The Anniversary of the Rwanda Genocide
Published on April 7, 2004 By Larry Kuperman In History
In April and May 1994, the world stood silent while Hutu extremists killed nearly a million of their countrymen in a rampage that lasted 100 days. I was a part of that silent crowd.

In studying the events of World War II, I have often asked "How could THEY do nothing?" With Rwanda, the question is more personal. "How could I do nothing?"

And the truth is, as during World War II, I did not know or understand the magnitude of what was occuring and it was far, far away.

Additionally, as pointed out in the linked CNN article, this was post Somalia. We, the whole world but particuarly the US, were tired of "dirty, little wars" in lands far away.

So you want to know what makes the triumph of evil possible? It is not knowing and not caring enough to find out.

Hopefully, the world is becoming a better place.

on Apr 07, 2004
On the TV this week we have many programmes focussing on Rwanda. Many of them are very upsetting.

I recently read abook entitled 'Shake hands with the devil' by Romeo Dallaire. He was the UN commander on the ground and his accounts of the genocide are perhaps the saddest of all. He clearly deals with the build up the countless warnings, the sense of hopelessness he felt the start of the killings, the withdrawal by Blgium of their UN troops, his inability to do anything with his 250 remaining troops, the plan he presented to the UN to stop the killing, the agreements from African nations to supply troops, the US, Uk and French refusal to supply transport to get those troops there, the bureaucrats responsible for foot-dragging, the sense that the world wanted the Rwandans to kill themselves. It's an awful read written by a man who told the world in public and in private on numerous occasions what was happening and how to stop it.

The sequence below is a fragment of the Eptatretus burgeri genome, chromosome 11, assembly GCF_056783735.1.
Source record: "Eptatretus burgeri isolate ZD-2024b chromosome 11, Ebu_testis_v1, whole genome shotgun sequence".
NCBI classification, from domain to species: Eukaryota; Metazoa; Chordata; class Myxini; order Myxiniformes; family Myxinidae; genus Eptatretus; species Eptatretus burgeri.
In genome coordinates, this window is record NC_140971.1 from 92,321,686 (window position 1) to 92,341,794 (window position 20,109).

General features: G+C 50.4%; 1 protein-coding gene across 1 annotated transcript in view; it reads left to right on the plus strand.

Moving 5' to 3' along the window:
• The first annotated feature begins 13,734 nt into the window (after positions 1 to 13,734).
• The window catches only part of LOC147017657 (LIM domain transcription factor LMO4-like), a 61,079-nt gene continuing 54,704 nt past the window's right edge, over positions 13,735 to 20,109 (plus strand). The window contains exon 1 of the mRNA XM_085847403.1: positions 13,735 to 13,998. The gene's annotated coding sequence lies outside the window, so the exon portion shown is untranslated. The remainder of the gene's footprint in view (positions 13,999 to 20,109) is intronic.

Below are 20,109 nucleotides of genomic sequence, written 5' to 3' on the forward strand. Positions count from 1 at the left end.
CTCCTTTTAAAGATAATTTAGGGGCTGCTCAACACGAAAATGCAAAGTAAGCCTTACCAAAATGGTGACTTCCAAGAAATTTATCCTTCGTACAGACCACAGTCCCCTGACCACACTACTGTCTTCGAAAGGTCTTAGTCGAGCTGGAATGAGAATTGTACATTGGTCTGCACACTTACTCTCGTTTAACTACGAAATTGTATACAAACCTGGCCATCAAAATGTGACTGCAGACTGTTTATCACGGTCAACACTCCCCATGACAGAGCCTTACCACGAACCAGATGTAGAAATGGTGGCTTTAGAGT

The sad part is that it could happen again. Just look at the number of comments on joeuser from people who felt the US should never have been involved in the Balkans, who felt France should not have been invovled in Sierra Leone, who felt that the US should not be in Haiti. Anyone who reads this book would always err on the side of act first and make sure genocide is not happening later. The world failed Rwanda and as Clinton said in 1998, "Never Again".

on Apr 07, 2004
The problem is that foreign policy is generally based on what will it do for us. This is true of a lot of countries. The Genocides of Nazi Germany and of the Soviet Union, were just the beginning of genocides in the twentieth century. This century will probably be no different. There is one going on right now in the Congo, but we never hear about it in the U.S.
on Apr 08, 2004
What I find odd is that when people are killing each other, it's all right not to care if they're not focusing on race, but when they are, it's suddenly inhumane. I'm no fan of genocide, but to me thousands of people of different races dying is just as bad as thousands of people of one race dying.
on Apr 08, 2004

Reply #1 By: Solitair - 4/7/2004 8:49:47 AM

>> The world failed Rwanda and as Clinton said in 1998, "Never Again".

Clintons “never again” apology was eerily reminiscent of his painful childhood memories, when he witnessed black churches being burned by racists in Arkansas, only no one in the world except Clinton seems to remember any church ever being burned.

Oh the hypocrisy, the “first black president” William Jefferson blythe Clinton who portrayed himself as a savior while pandering for the black vote, he sang hallelujah in their churches, then stood idly by drinking fine wines with Koki Anon as a million of them died in genocide.
on Apr 08, 2004
I think that whether of not the world is willing to do something has a lot to do with where and what. Rwanda would have been a difficult intervention since it was a civil war as well as a genocide. In the Spanish Civil war one fourth of the population was killed, but it was never considered a genocide. In that war the intervention caused more deaths.
on Apr 20, 2004
warld war
on May 19, 2004
President Clinton stated plainly at that time that the US had to choose to intervene only when it was in the US interest to intervene. Had Bush said something like that he would have been roasted for months. There was an amazing Frontline on about Rwanda recently. Buy, borrow or steal it, it is a must see.